Well, that’s not wrong, but let’s keep an open mind about the Master Container. This container can also act as a delegator where it will provide guidance on which Zone should load and what type of tags and scripts should be authorized to load. This specific approach would allow the main development team to assign responsibility to individual teams, whether internal or external, while still maintaining control over all containers.

Keep in mind that owners of the Master Container are responsible for identifying what rules should be set and what boundaries should be established based on a macro understanding of the tagging and domain architecture.

Zones Applications – Use Cases

Before we dive into use cases, it’s important to understand that every application of the Zones will come with Pros and Cons. A single and perfect structure that solves all your problems won’t exist. If you think Zones will solve all your problems, think again.

Now that we are clear on that, let’s imagine that Company XYZ has a website and has been using GTM for a while. The website is growing and with it, the number of tags that GTM holds. The current IT team is delaying the deployment of new tags and variables updates and the marketing team keeps pushing them because they need the reports to make better decisions.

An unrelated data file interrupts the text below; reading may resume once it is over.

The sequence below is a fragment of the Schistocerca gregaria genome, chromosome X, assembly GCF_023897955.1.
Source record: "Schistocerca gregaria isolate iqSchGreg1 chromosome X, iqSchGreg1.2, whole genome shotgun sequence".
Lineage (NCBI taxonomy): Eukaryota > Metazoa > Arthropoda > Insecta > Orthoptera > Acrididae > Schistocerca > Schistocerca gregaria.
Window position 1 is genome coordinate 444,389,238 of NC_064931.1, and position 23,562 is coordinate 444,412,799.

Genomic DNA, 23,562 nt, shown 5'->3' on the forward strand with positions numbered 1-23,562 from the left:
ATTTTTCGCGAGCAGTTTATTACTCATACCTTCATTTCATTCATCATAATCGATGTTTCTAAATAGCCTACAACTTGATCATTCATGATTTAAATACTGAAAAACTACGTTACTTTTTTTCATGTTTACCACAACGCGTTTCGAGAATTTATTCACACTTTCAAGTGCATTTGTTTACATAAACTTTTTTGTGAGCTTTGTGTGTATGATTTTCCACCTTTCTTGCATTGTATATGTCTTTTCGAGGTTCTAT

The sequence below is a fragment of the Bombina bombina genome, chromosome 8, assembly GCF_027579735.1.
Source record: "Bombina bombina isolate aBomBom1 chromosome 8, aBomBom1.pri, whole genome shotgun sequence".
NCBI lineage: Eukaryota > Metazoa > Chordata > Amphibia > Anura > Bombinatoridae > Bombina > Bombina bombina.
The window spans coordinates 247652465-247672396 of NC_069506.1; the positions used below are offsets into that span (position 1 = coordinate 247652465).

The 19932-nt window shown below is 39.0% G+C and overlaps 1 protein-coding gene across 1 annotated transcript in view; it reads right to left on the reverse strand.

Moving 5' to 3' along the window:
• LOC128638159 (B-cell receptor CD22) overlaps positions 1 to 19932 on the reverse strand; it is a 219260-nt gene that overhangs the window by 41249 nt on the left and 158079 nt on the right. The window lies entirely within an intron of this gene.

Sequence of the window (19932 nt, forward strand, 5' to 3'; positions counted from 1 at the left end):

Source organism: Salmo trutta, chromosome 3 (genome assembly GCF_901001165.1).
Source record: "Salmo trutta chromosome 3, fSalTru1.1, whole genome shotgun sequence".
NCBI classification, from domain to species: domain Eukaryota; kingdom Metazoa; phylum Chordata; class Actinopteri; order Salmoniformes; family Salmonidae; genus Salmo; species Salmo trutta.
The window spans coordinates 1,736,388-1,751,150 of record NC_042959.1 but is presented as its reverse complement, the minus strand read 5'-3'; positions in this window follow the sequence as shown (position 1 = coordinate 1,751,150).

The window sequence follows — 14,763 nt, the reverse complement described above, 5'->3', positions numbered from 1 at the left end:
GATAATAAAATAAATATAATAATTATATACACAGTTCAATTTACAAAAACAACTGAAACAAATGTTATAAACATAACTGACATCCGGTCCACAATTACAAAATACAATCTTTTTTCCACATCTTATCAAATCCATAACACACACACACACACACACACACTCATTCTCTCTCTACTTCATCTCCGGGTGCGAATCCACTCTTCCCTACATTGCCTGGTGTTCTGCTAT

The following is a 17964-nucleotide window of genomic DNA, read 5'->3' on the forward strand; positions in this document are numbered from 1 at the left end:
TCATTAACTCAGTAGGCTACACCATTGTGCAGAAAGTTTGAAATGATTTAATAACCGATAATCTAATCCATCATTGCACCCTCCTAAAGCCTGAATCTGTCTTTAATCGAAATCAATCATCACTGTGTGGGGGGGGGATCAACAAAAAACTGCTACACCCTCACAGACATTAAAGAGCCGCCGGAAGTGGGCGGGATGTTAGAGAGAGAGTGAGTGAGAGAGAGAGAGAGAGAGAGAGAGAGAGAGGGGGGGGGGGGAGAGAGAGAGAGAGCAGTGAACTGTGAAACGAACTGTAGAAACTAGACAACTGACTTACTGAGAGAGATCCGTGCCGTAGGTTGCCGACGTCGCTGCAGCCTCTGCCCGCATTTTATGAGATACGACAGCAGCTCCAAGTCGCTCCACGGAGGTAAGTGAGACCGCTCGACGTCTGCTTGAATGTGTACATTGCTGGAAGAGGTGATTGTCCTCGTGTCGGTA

Here are a couple of ways the IT Team can tackle this problem in order to avoid delays and future problems.

First Approach

Thinking in the long term, the main approach here is scalability. Keeping in mind that new pages will be developed, new tags will have to be updated and implemented and there’s no time to waste. One option is to leverage the Master Container as a delegator of individual zones and their respective boundaries. All measurement is executed through the individual zones.

Pros:

  • 100% autonomy for the Zones: Page views, events, custom dimensions, marketing tags, etc, will be handled by the zone itself. The specific team delegated for that Zone (which loads in a specific part of the site) will be doing all the work.
  • Individual container configuration: No more mix of tags and variables with other teams and/or fighting over which configuration is correct.
  • Reliability on the specific team: This is focused on less work and more quality. Instead of having 20 tags for a single team, now we have 5 tags for 4 teams, for example.
  • Master Container control: The master container is still in control of all the boundaries and rules for the zones. That’s the beauty of them.